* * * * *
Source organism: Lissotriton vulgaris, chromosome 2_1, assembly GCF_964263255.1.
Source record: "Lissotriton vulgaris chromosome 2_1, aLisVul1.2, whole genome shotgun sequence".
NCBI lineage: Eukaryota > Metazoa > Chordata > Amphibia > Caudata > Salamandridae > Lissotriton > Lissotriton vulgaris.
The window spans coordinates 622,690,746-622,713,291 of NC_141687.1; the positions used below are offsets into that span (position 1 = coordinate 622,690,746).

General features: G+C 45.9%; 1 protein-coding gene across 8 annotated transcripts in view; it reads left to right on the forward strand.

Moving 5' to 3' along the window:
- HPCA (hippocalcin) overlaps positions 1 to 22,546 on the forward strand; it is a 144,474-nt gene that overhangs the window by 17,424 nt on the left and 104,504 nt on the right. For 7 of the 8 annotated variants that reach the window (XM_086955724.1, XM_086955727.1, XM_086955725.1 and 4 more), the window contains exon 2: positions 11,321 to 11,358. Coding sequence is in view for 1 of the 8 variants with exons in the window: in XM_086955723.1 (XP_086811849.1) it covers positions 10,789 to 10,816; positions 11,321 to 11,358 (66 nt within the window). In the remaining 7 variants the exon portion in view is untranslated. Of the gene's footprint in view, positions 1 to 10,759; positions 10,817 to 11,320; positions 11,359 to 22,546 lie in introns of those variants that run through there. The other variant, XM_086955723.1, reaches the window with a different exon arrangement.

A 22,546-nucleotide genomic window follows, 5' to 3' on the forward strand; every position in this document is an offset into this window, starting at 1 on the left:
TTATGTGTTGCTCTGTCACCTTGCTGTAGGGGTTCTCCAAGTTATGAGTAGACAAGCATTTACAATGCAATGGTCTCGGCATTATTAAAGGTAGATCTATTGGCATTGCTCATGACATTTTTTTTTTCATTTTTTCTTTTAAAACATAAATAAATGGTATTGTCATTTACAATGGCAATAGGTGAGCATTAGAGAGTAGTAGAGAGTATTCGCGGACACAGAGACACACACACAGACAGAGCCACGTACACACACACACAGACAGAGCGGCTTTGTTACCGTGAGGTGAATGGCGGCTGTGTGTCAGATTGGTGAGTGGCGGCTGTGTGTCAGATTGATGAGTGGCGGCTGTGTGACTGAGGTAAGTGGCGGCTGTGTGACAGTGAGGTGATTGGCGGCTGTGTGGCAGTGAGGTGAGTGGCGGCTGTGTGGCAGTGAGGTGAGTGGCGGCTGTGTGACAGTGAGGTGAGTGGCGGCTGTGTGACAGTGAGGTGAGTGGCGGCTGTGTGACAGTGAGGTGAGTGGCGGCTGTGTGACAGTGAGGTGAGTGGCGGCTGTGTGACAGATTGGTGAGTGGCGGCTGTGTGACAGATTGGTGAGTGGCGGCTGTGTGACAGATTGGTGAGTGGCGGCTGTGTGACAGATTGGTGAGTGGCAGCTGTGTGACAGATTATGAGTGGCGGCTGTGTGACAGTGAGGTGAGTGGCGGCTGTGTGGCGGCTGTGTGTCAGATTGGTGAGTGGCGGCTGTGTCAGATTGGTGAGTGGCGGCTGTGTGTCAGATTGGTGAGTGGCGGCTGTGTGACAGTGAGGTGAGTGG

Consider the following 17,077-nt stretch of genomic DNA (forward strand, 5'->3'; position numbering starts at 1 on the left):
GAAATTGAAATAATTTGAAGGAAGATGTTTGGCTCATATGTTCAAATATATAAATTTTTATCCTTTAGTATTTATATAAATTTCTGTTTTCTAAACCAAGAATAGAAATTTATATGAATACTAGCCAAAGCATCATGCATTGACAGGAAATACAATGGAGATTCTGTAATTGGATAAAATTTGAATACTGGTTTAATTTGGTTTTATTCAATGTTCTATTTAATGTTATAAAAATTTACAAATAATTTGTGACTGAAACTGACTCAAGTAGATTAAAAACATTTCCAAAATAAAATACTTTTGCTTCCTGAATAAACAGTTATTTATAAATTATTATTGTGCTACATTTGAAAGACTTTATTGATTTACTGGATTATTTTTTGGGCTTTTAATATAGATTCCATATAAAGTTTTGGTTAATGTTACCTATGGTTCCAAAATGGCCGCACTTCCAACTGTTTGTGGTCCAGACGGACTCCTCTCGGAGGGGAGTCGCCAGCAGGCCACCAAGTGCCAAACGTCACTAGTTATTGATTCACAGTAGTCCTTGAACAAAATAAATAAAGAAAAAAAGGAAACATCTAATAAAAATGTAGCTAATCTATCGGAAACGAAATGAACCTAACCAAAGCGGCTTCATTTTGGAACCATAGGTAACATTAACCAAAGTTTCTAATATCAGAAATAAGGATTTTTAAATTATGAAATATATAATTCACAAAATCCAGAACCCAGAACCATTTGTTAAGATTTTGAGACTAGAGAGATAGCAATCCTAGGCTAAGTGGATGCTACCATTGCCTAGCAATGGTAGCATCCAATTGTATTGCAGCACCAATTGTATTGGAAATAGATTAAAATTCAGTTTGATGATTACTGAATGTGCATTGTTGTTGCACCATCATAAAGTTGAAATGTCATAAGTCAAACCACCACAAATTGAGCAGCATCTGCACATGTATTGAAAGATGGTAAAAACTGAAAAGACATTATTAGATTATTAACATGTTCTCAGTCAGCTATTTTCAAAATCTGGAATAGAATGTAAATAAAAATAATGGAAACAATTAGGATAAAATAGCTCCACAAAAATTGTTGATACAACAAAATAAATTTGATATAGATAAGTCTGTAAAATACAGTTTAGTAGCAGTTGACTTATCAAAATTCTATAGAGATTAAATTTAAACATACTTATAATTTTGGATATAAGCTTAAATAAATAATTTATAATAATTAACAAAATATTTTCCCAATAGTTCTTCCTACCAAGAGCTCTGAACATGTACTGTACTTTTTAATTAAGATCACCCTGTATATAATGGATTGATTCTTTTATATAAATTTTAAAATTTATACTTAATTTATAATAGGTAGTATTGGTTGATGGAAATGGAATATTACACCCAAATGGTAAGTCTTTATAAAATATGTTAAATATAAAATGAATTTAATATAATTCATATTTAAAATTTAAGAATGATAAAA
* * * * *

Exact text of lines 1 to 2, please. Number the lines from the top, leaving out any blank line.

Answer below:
Source organism: Lissotriton vulgaris, chromosome 2_1, assembly GCF_964263255.1.
Source record: "Lissotriton vulgaris chromosome 2_1, aLisVul1.2, whole genome shotgun sequence".